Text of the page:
Starbucks (SBUX) grew significantly faster than the average retailer, but not nearly so fast as its investors have come to expect.

Company-operated U.S. retail revenue growth of 19% was driven by the opening of 1,116 new company-operated stores in the last 12 months. During the third quarter specifically, we opened 285 new company-operated locations.

Turning to comparable store sales growth for the U.S. segment, the third quarter saw trends similar to those in the second quarter. The average value per transaction increased 3% while traffic grew less than 1%, resulting in a 4% comparable store sales growth. During the quarter, sales of our core handcrafted espresso-based beverages and premium food offerings were the primary drivers of the growth in same-store sales.

(Excerpt from full SBUX conference call transcript)

The 3% per-transaction growth, again, was just average for US retail. What is still somewhat impressive is growing store traffic at all (even just 1%) while opening new stores at the rate of 3 or 4 per day. Still, they are noticing some shifts in their customer’s habits.

It’s clear that there is an increased competitive environment. There is an increased pressure on consumers from macroeconomic factors. But in all of those areas, we believe that we have a competitive advantage of being the coffee experts and being able to generate incremental traffic as we go forward, particularly in our core beverages, our core espresso beverages and the things that are uniquely Starbucks.

(Excerpt from full SBUX conference call transcript)

The credit crunch is hitting Nordstrom (JWN).

Approximately $14 million of the bad debt reserve is non-comparable due to the previous mentioned accounting treatment for our co-branded Visa receivables that did not occur in the prior year. The remaining $8 million of the incremental provision resulted from growth in both the Visa and proprietary card receivables ahead of plan and from changes to assumed repayment rates versus last year.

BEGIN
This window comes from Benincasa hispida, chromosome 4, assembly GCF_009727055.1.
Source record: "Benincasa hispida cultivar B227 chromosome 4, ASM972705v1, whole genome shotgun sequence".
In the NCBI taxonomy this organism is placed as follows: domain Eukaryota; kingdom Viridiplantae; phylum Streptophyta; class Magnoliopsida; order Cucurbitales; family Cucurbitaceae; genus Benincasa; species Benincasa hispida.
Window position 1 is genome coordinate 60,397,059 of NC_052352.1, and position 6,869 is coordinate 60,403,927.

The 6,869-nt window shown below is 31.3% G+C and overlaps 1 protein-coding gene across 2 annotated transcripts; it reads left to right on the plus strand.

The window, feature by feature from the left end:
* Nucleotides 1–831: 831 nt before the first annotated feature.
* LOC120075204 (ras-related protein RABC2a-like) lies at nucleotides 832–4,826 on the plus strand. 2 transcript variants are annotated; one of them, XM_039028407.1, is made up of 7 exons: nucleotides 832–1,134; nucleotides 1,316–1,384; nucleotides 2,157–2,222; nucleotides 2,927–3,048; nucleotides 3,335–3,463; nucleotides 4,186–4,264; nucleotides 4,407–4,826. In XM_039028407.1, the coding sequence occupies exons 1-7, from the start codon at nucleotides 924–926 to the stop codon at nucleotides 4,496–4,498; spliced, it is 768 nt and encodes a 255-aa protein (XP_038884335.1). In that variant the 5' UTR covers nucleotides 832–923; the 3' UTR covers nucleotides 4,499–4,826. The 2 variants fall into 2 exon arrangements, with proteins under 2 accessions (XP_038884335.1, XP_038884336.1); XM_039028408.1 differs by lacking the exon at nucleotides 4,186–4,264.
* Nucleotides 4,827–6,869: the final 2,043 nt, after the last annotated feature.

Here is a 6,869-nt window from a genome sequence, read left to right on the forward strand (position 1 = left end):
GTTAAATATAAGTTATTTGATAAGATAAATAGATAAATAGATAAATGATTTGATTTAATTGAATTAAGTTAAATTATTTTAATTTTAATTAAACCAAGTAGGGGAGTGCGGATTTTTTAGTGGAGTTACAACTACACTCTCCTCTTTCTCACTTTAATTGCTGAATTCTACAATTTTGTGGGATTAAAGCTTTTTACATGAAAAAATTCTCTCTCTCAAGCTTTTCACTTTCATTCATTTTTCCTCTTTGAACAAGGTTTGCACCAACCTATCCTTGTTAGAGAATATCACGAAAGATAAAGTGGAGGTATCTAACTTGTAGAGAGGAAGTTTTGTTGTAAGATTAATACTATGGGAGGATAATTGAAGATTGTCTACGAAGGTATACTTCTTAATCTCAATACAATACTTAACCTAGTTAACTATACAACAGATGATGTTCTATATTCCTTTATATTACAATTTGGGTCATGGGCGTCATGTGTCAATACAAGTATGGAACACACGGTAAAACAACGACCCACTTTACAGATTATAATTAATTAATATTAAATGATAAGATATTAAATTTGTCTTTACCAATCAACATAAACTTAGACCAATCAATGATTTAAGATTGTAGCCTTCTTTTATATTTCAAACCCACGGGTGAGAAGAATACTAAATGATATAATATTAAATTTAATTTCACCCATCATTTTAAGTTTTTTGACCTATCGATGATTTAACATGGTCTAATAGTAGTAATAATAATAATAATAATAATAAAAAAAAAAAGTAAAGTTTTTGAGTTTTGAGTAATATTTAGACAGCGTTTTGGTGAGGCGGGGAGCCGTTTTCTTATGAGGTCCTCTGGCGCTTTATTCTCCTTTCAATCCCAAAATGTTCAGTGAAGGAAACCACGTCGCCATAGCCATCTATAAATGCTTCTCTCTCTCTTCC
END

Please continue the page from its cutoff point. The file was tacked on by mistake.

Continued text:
These changes stem from observed increases in early stage delinquencies.

(Excerpt from full JWN conference call transcript)

However, the company expects to gain market share.

Our same-store sales expectation is now 5% to 6% for the year, up from 3% to 4% based on our year-to-date performance combined with our plans for the remaining two quarters of the year.

(Excerpt from full JWN conference call transcript)

I think the general consensus is that consumers are feeling some pressure but not enough to really keep them from spending. These conference calls seem to confirm that consensus opinion.

Disclosure: Author is long Starbucks (SBUX) at time of publication.

Topics: Estee Lauder (EL), Nordstrom (JWN), Personal and Household Products, Restaurants, Retail (Department and Discount), Starbucks (SBUX) | 1 Comment

The Week Ahead – 21 July 2007

The Economic Calendar is quiet in the early part of this week but there are important reports at the end of the week. On Thursday is the Durable Goods report, for which the consensus estimates a 2.0% increase. On Friday is the Preliminary Estimate of 2Q GDP, which the consensus has pegged at 3.2%. That sounds a little high to me based on the economic data table I’ve been compiling.

EconomicData

Bad and Deteriorating Bad but Improving Good but Deteriorating Good and Improving
Existing Homes (June) Chicago Fed NAI (May) Consumer Confidence (June) Real Disposable Income
Employment (June) Durable Goods (June) Personal Spending (June) ISM Manufacturing (July)
New Home Sales (June) Construction Spending Retail sales (August 2007) ISM Services (June)
ATA Truck Tonnage (June) CPI (July 07) Leading Indicators (June)  
GDP (Q2 Advance) Trade deficit (July 07)    
PPI (July 07) Durable Goods (July)    
Industrial Production (July 07)      
Housing Starts (July 07)      
       
       

The Earnings Calendar is as busy as it can get. Some of the names I’ll be watching:

Monday

Tuesday

  • CH Robinson (CHRW - Annual Report) – estimates have been rising and now stand at $0.47, but Landstar (LSTR - Annual Report) disappointed.
  • CDW Corporation (CDWC) – stellar monthly sales reports have kept estimates rising. They now stand at $0.97.
  • EMC Corporation (EMC - Annual Report) – The big news is still the VMWare IPO, but it is also a decent look at enterprise tech spend.
  • Laboratory Corporation of America (LH) – The Mid Cap and Large Cap Watch List (Track at Marketocracy) member has been seeing positive earnings revisions and is now expected to earn $1.09 on $1.03 billion in revenue.
  • Lexmark (LXK) preannounced and will probably offer poor guidance.
  • Linear Technology (LLTC) – expected to earn $0.35 on $267 million in sales.
  • Norsk Hydro (NHY) – The Large Cap Watch List (Track at Marketocracy) member has no analyst coverage right now.
  • Plantronics (PLT) – my covered call position is now being cashed out so I’ve no skin in this one. But it is often volatile.